With all these ideas growing, Peter contacted Ali and the drone was brought back to Lancashire for Christmas and a "draft" hole was videoed. Working with Daniel and Stuart, a plan was put together to film the whole course during the Easter holidays. The results can be seen at www.stannesoldlinks.com.

"To our knowledge," states Stuart, "St Annes Old Links is the first golf club in the UK to have an aerial video of the complete course available free to all on its website. Utilising this innovative technology enables us to showcase our wonderful course, providing an enhanced service offering to our visitors and guests. Equally as important, it provides me with valuable information in terms of course maintenance and development."

Work is ongoing to refine the videoing techniques and Ali and Peter have now set up a new business to further promote the use of lightweight, high tech drones for aerial filming of golf courses and other sporting events and venues.

"For members to keep seeing us professionally, and that we are actually well trained and always learning, is of the utmost importance," concludes Stuart.

The Drone

The drone concept initially developed from Ali Barrett's enthusiasm for building flying machines and photographing extreme sports. Having demonstrated his ability to produce video footage of his own sports (kitesurfing and wake boarding), and getting some very positive feedback from those filmed, he decided to generate a website - www.Heliphoto.biz - to show off some of his new videos.

Within a few days of it going live, he was offered the opportunity to put forward a proposal to video some twenty sites totally unrelated to his own sports. Unfortunately, due to his final year university commitments, the timing was wrong to take the opportunity further.

However, over the past few months or so, with a number of unrelated opportunities coming to light, and particularly with the interest and enthusiasm shown by Stuart Hogg and Daniel Webster for the golf course videos, Ali and his father Peter decided to formally establish Heliphoto.Biz Ltd, and this was done in April of this year.

From a marketing viewpoint, the video gives a whole new perspective and richness to the golf club's website, allowing golfers to 'virtually' walk the course before deciding to visit. The benefits are that they would be able to familiarise themselves with the course before playing it to ensure that it is the sort of course they wish to play.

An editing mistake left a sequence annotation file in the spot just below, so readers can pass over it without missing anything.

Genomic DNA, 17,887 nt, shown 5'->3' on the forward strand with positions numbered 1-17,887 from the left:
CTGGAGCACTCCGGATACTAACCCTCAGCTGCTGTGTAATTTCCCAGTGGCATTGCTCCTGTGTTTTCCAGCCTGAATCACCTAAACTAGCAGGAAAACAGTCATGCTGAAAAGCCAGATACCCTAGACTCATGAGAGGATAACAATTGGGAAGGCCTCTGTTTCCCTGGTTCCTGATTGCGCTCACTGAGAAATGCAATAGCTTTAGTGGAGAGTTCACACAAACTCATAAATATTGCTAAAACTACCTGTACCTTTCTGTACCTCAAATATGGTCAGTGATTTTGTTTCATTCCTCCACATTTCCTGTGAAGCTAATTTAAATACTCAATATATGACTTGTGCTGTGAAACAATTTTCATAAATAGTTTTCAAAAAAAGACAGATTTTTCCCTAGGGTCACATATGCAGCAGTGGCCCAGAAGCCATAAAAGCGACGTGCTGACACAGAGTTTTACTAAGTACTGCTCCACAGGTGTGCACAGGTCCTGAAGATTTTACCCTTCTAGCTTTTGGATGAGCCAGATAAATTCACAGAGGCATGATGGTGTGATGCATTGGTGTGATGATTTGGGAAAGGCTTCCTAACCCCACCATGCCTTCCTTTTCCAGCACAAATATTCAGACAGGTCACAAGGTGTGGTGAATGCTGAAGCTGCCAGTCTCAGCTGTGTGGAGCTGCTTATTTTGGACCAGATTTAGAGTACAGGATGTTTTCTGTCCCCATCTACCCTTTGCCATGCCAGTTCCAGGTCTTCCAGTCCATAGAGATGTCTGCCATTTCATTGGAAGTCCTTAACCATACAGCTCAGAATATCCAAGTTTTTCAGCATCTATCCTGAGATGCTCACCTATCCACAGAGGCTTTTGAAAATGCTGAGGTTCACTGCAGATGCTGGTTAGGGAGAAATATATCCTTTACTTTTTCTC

For the club, the benefits include a new dimension in publicity (showcasing the whole course, hole by hole), which should encourage visitors, thereby bringing in much needed revenue.

Heliphoto are aiming to expand its involvement in filming extreme sports, as well as specialising in the videoing and developing of marketing strategies for golf clubs, using this media as part of a package which could include filming other local facilities, golf or other interests for the non-golfing family members. In addition, they are investigating the use of its capability to inspect areas not easily accessible without specialist equipment, e.g. factory roofs.

The Civil Aviation are currently developing rules for the use of such drones, but the main constraints at presents are as follows:

- it has to be operated by a competent and qualified pilot supported by a competent observer
- the pilot must maintain direct, unaided visual contact with the aircraft and its flight path to ensure safety of all other aircraft, persons, animals and obstacles.

It cannot be flown in:

- controlled airspace without permission
- at a height of no more than 400ft above ground
- over or within 150 metres of any congested area
- over or within 150 metres of an organised open-air assembly of more than 1000 people
- within 50 metres of any person (except observer), vessel, vehicle or structure not under the control of the person in charge of the aircraft

Whilst there are no specific rules, flying over private land without the owner's permission is not advised.

It is not an all-weather vehicle, particularly when it comes to rain and wind. The aircraft only weighs 2.5kg and, therefore, is sensitive to wind and gusts, so appropriate care must be taken.

What's in the shed?
John Deere 8700 fairway mower
John Deere 3535B fairway mower
John Deere 4320 tractor
John Deere 4520 tractor
John Deere 1500 Aercore
Allen Hover Trim 446 x 2
Flymo L47 hover mower x 2
Ford 2120 tractor
Ransomes G-Plex II tees mowers x 2
John Deere 2500E tees mowers x 3
John Deere 2500E greens mowers x 2
John Deere 220B pedestrian greens mowers x 3
John Deere 220C pedestrian greens mowers x 4
Toro 3100 Sidewinder
Charterhouse 7516 Verti-Drain
Ransomes Core Harvester
John Deere HD200 hand sprayer
Lastec 3696 H/M Articulator
John Deere 2030 Pro Gator
John Deere 2030 Pro Gator 4wd
John Deere Turf Gators x 4
Rodgers TE1000 walk behind sprayer
Turfmech Pro Pass 180 topdresser
Echo SRM 330 strimmers x 4
Echo PB6000 blowers x 2
Greentek Thatchaway units
Wiedenmann Overseeder
Ransomes Turf Cutter
Various trailers x 5, back acter, back forks, power washer and vibrating plates and rollers